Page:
While 10 Elites stood outside the door, ready to kill at a moment's notice, Turner entered the meeting room in the palace, seeing Jeb and Morning Star sitting on wooden chairs near a fireplace. As Turner took his seat and the conversation of a lifetime began, the tension in the air immediately began to fade for him, but of course, he still remained on alert- anything could happen at a moment's notice.

What Jeb said next surprised Turner even more. He actually apologized, saying it was his fault for everything that happened to Turner. It was at this moment that all animosity Turner had towards the central government began to fade. For Jeb to actually admit that he fucked up, making Turner constantly paranoid that they would kill him, was a huge step that could ultimately lead towards reconciliation.

Turner was an emotional wreck inside, but his face was stoic. "What exactly have you seen, Jeb?" Turner managed to say. "And more importantly, how can I trust you? You have deceived all of Ego into believing that you are dead, save for the select few that either know you are alive or suspect it, and you have made an enemy out of me based on a single comment I made when I first warped into the hellhole of a world. How can I trust anything you say?"
Last edited by The Orson Empire on Sun Nov 05, 2017 7:43 pm, edited 2 times in total.
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Postby Ulls » Sun Nov 05, 2017 8:20 pm

Meeting Room

Jeb motioned Turner to the glass window as the woods hid the Skulk ready for anything to happen to their master. He gave a sign and a couple of horses came from the woods, camouflaged in green dye and their natural darken color allowed them to blend in well.

" I have done things I'm not proud of, my death was because that there were enemies at the time that were going to kill me, still plotting the downfall and waiting for you and I to rip this country apart. As for what I see, well there's that." He points to the horses,"and our allies and enemies that I have made and heard of when I was over there."

He sat back down," In Europe, there's great empires ruled by Outworlders or those touched by them. None of them apparently compare to this other nation named the Imperium of Man. Apparently they are some supernation, have Europe from east to west in their grip and the rest of those that they haven't conquered are afraid of them. When Ego sends its traders and everything then I will be resending my spies into Europe in a slow pace to understand just what are they and how powerful."

He took a swig of beer," If these Imperials or whatever they're called that dangerous then they could come over Ego and crush us. If we aren't ripping each other's throats out than two skilled generals could think of something than us killing each other while they come in with whatever and turn us into them. I'm asking you to forgive me, forgive me and pull back your army. Not for me, but for Ego and her citizens because if not than we are doomed as a nation and people.

Iceland and the Faroe Islands

Daring traders and explorers had made their way to Iceland and the Faroe Islands as they were the "true" first wave of colonists who made their way to the Old World to bring trade and explore it for the glory of Ego. Many of them kept to the instructions of the Skulk when it comes to what their supposed to do but others wanted to be more daring and strike it out for their own wealth but all it meant was spreading the Night Owl's Mandate throughout the world.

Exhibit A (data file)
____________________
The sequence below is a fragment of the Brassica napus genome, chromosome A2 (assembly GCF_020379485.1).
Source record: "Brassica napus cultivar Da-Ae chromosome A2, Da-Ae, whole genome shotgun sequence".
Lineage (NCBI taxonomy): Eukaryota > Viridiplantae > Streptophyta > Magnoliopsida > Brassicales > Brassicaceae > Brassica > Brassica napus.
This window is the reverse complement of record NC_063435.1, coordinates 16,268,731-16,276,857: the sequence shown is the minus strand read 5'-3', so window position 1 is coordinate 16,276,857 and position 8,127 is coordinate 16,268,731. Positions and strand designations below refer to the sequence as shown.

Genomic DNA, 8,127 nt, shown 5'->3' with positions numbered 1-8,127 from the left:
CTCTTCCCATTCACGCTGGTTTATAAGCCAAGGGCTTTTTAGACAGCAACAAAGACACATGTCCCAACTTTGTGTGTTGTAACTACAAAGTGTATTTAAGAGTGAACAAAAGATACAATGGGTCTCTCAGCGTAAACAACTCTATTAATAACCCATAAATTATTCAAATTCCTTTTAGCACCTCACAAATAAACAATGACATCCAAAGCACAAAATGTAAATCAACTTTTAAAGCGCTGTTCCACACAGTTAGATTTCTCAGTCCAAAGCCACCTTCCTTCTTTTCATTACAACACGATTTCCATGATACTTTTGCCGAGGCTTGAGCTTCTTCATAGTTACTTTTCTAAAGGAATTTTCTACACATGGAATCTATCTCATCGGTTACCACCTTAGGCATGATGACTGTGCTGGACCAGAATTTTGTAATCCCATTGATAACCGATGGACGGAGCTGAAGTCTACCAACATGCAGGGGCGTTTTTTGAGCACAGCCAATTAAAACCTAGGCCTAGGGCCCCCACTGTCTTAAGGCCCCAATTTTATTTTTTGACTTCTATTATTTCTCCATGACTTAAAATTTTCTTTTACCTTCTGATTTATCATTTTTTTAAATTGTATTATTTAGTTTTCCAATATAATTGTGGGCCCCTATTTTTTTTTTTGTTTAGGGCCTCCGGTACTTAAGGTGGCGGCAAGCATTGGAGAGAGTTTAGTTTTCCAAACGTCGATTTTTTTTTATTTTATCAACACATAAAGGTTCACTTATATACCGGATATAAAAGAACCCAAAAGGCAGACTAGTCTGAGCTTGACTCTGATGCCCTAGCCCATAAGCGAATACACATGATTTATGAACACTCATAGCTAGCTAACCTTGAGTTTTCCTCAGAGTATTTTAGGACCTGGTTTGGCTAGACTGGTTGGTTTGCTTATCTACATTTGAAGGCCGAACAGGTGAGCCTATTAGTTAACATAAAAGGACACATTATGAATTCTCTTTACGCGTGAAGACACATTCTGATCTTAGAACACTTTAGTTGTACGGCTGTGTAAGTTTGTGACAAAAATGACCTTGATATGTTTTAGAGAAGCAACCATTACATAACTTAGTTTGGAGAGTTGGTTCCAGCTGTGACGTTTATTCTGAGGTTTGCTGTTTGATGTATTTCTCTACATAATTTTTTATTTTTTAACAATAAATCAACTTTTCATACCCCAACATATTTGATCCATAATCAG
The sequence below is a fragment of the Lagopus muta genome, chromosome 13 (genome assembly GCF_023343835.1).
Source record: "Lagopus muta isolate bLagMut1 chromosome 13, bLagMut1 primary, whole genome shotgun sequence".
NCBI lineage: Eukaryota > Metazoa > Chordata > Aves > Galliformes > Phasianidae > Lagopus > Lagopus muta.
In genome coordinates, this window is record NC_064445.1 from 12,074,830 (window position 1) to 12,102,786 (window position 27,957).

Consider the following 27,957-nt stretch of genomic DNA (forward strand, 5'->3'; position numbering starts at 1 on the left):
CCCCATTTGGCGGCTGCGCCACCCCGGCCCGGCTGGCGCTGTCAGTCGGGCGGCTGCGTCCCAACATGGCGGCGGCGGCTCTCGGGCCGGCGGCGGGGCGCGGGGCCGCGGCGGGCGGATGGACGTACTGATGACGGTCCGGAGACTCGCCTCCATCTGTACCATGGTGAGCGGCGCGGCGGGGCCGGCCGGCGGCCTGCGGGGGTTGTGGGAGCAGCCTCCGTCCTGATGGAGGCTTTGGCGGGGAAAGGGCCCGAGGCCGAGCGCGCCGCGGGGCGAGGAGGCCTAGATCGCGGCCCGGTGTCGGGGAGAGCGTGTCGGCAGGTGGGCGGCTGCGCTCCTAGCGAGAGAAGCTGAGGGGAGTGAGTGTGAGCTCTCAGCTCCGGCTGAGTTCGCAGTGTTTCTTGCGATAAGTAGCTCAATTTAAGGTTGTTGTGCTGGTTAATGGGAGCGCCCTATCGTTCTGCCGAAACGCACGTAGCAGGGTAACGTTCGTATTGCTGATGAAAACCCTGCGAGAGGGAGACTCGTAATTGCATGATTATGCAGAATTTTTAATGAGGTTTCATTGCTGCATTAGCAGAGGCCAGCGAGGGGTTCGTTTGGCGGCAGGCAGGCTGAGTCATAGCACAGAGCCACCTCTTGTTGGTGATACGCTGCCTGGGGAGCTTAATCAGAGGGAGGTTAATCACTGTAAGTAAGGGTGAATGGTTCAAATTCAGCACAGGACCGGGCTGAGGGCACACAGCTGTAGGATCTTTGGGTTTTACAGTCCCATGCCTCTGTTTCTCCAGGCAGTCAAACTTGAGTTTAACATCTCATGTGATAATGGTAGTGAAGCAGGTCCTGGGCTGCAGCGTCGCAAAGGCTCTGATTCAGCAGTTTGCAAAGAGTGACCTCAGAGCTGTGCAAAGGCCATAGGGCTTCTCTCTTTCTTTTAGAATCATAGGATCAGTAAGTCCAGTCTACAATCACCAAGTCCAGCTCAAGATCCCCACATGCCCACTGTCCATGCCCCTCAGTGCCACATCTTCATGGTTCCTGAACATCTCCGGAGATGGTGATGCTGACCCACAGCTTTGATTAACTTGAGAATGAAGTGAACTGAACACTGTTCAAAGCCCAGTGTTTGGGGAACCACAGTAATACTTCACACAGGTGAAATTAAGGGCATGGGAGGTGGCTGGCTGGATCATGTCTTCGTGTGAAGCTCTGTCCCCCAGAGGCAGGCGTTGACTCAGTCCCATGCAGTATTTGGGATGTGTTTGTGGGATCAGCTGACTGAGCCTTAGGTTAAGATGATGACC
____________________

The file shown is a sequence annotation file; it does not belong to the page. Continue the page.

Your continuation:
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Postby Leikmis » Sun Nov 05, 2017 9:35 pm

Can't tell if this is true or a dream

Deep down inside I feel to scream

The terrible silence stops me

Atoyac River, Mexico


Atoyac Village

Two weeks had passed since his time in the hut and with it had passed the month of May. Although the mid summer in Mexico is typically hot and dry, this year was special. This year many rains had fallen, making it hard to plant the crops needed to be harvested in the fall, requiring that Zachaios and many others work as a crop worker along with the normal farm hands. Despite Chieftain Irepani declaring Zachaios just a man and not a demon, many still thought he was some evil beast sent to destroy their very livelihoods, blaming him for the rain. Others instead saw him as a messenger from the gods. Because of these ideas he had been shunned, placed into the hardest jobs, and almost never spoken to unless they were required to. They made fun of his pronunciation of some words, and destroyed his drawing or writings in the dirt whenever he had free time to reflect on his situation in the world, and where he would go. This bullying and harassment were not taken as to make Zachaios revengeful, his social anxiety and doubt were strong enough to instead turn these into mild annoyance with inwards reflections of how he could change himself to fit in with the natives more. And so, he began to plan how he would gain the favor of the villagers. He planned to gain their favor.

In his free time he sought out the ‘blacksmith’ of the village. This man was no blacksmith in the sense that he smelted metals into weapons of war such as swords or forged tools to be used in daily life, this man simply made arrowheads and daggers of stone and flints as well as farm tools of wood. Although any one could make wooden tools, this man was the most skilled at it, and so his position in the village was born many generations ago when the chief at the time had made it his primary job along with his family. This black smith’s name was Tsakapacha, an honorary name passed down through his family due to their position. The name literally meant ‘Stone man,’ or ‘Man of Stone.’

He had often seen warriors who hunted the wild Tapir walk into this man's hut, fittingly made with a cobble base, and come out with spearheads, arrows, and farm tools. They called him Tsakapacha, and so he now knew the man's name.